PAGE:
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'The Time Machine' films.. Awful!

  1. Feb 13, 2017 #1
    I just noticed there was a sci-fi catagory and thought that this would be a good place to vent my outrage at the two 'the time machine' film adaptations. i saw them both recently.

    They miss the point entirely and are logically inconsistent!

    Why make a film of somthing that you clearly have no respect for!? Ugh.. Rage!
  2. jcsd
  3. Feb 13, 2017 #2


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    It's been a long long time since I've read the book and the only film version I've seen was from 1960. From what I remember it was a good adaptation, largely faithful whilst retaining the same feel. Given that it had to adapt a story from 65 years previous I'd say it had done a good job.

    I've not seen the modern version but reboot culture in Hollywood has become such a toxic cash cow. I can't remember the last time I saw a modern take on an old book or film that wasn't awful.
  4. Feb 13, 2017 #3
    What!? The 1960 version was awful!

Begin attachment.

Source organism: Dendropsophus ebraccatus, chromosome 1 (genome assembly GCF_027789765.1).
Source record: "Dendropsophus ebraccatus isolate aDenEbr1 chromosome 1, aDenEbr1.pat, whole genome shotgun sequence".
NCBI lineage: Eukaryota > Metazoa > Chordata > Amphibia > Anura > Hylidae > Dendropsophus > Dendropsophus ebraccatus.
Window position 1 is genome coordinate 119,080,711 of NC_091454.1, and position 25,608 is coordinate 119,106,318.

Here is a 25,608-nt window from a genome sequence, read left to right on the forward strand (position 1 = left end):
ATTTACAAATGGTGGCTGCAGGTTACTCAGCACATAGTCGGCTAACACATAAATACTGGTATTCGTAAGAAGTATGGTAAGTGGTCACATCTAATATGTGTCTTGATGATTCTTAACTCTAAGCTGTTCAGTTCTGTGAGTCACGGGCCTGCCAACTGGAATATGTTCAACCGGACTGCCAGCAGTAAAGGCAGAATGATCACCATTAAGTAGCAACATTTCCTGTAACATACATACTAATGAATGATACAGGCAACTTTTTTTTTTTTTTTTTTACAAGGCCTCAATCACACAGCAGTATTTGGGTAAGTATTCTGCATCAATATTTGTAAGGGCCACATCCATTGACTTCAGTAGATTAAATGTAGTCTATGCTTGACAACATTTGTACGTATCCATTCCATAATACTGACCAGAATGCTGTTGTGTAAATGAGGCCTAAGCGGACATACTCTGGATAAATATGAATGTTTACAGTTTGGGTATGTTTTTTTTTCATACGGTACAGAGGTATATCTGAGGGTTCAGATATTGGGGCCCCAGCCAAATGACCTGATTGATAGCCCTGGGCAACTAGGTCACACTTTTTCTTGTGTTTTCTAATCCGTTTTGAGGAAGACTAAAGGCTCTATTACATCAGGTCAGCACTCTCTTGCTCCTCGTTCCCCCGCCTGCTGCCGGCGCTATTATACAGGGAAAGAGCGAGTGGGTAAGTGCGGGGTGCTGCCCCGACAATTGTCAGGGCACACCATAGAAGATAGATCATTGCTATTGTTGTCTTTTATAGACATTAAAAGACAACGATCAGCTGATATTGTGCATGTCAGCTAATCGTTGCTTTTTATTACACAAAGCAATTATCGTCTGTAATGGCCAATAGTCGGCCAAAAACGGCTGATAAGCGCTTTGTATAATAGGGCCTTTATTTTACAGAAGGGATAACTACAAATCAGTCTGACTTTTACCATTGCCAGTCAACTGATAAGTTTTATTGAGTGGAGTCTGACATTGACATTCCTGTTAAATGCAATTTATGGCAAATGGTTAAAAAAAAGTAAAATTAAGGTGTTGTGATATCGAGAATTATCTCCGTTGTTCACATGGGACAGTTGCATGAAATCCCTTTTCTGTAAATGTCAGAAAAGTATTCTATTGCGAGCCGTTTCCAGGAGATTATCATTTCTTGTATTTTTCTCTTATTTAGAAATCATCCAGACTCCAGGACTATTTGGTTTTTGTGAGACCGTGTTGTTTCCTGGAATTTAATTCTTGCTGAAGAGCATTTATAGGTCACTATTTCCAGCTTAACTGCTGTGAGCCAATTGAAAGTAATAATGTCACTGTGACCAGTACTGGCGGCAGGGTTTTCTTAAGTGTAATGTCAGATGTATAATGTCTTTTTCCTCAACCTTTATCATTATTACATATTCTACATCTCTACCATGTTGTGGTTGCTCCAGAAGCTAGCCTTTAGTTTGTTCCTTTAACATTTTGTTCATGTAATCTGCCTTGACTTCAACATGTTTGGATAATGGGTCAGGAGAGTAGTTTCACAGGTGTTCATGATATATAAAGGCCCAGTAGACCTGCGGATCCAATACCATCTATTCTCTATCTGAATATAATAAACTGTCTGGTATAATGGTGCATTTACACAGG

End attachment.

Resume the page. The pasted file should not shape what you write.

It was horribly casted.
    It tottaly missed the sociological predictions. (Part of the point was that there WASN'T a cataclysm to make that future come to be, it was successful capitalism that lead there)
    It has the eloi speeking english and looking wrong, (i concede that would have been hard to do, but they could have just used children)
    It's totaly self obsessed with 1960, making references too the coldwar that don't make any sence.
    And it has him traveling back to the future to make a happy ending. (which makes no sence as the butterfly effect would prevent weena's existence)
  5. Feb 13, 2017 #4


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    Like it said it's been a long time, why do you think it was horribly casted? It is a film from nearly 60 years ago; acting styles, roles, tropes and lines are all going to seem dated.

    Combining these two points together this is what I meant about a much later adaptation having to capture the same theme rather than the same substance. When the time machine was published in 1895 the theory of natural selection was still very new and germ theory had only gained traction in the decades previously. The time machine is full of speculation based on those early models and consequently gets things completely wrong. Aside from proposing that all infectious disease could be wiped out so that fruit rotted much more slowly it did what was popular back then and ascribed too much of human culture to simplistic understandings of selection.